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Unformatted text preview: MIT OpenCourseWare http://ocw.mit.edu 6.055J / 2.038J The Art of Approximation in Science and Engineering Spring 2008 For information about citing these materials or our Terms of Use, visit: http://ocw.mit.edu/terms . 5 Proportional reasoning 35 Since A is the crosssectional area of the animal, Ah is the volume of air that it sweeps out in the jump, and Ah is the mass of air swept out in the jump. So the relative importance of drag has a physical interpretation as a ratio of the mass of air displaced to the mass of the animal. To find how this ratio depends on animal size, rewrite it in terms of the animals side length l . In terms of side length, A l 2 and m l 3 . What about the jump height h ? The simplest analysis predicts that all animals have the same jump height, so h l . Therefore the numerator Ah is l 1 , the denominator m is l 3 , and E drag l 2 = l 1 . E required l 3 So, small animals have a large ratio, meaning that drag affects the jumps of small animals more than it affects the jumps of large animals. The missing constant of proportionality means that we cannot say at what size an animal becomes small for the purposes of drag. So the calculation so far cannot tell us whether eas are included among the small animals. The jump data, however, substitutes for the missing constant of proportionality. The ratio is E drag Ah l 2 h E required m animal l 3 . It simplifies to E drag h . E required animal l As a quick check, verify that the dimensions match. The left side is a ratio of energies, so it is dimensionless. The right side is the product of two dimensionless ratios, so it is also dimensionless. The dimensions match. Now put in numbers. A density of air is 1 kg m 3 . The density of an animal is roughly the density of water, so animal 10 3 kg m 3 . The typical jump height which is where the data substitutes for the constant of proportionality is 60 cm or roughly 1 m. A eas length is about 1 mm or l 10 3 m. So E drag 1 kg m 3 1 m E required 10 3 kg m 3 10 3 m 1 . The ratio being unity means that if a ea would jump to 60 cm, overcoming drag would require roughly as much as energy as would the jump itself in vacuum. Drag provides a plausible explanation for why eas do not jump as high as the typical height to which larger animals jump. 5.4.3 Cycling 36 6.055 / Art of approximation This section discusses cycling as an example of how drag affects the performance of people as well as eas. Those results will be used in the analysis of swimming, the example of the next section....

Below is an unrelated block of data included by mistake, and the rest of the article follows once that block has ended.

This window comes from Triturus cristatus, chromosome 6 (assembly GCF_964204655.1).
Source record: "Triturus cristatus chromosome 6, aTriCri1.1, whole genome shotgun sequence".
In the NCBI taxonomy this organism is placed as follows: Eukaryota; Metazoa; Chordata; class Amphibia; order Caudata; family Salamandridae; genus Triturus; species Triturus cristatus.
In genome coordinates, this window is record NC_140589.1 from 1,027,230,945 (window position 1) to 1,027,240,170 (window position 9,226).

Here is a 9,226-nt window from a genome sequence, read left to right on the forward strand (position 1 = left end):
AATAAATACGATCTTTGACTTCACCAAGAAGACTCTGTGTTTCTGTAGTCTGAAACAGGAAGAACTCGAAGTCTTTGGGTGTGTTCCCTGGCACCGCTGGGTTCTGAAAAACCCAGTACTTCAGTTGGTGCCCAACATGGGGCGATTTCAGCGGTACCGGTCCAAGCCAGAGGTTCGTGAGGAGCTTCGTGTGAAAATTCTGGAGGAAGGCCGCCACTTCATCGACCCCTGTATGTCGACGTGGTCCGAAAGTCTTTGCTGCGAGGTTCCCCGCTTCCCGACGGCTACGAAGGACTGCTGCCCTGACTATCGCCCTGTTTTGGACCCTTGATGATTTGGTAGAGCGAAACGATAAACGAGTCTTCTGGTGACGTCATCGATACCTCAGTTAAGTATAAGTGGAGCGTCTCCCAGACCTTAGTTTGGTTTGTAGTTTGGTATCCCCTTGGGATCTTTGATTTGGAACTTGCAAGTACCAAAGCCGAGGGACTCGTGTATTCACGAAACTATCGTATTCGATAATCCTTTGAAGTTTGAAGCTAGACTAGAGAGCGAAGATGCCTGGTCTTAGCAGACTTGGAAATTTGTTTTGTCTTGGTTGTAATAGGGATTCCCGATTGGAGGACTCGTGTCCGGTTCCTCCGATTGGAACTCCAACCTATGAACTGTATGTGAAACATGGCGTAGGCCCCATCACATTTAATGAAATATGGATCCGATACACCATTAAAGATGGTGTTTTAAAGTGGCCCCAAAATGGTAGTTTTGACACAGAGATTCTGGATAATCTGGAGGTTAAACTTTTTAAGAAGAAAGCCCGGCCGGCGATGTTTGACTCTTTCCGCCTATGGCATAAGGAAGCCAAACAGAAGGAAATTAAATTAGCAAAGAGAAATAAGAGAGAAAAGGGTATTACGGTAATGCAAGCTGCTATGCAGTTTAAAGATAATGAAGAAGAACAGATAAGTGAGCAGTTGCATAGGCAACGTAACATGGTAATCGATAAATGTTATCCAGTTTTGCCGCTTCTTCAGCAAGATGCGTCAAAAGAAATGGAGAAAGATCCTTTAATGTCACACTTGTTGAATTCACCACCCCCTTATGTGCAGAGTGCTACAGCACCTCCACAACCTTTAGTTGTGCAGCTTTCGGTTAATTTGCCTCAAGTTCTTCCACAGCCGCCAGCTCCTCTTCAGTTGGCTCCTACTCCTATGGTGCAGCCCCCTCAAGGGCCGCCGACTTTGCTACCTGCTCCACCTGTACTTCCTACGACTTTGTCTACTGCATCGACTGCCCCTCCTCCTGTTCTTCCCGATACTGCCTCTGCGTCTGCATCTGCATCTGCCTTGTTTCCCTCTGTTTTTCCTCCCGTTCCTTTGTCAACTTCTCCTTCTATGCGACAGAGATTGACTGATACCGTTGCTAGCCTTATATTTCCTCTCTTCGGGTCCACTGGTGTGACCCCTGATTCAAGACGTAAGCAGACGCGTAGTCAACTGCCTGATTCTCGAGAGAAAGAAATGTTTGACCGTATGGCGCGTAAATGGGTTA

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 Spring '08
 SanjoyMahajan

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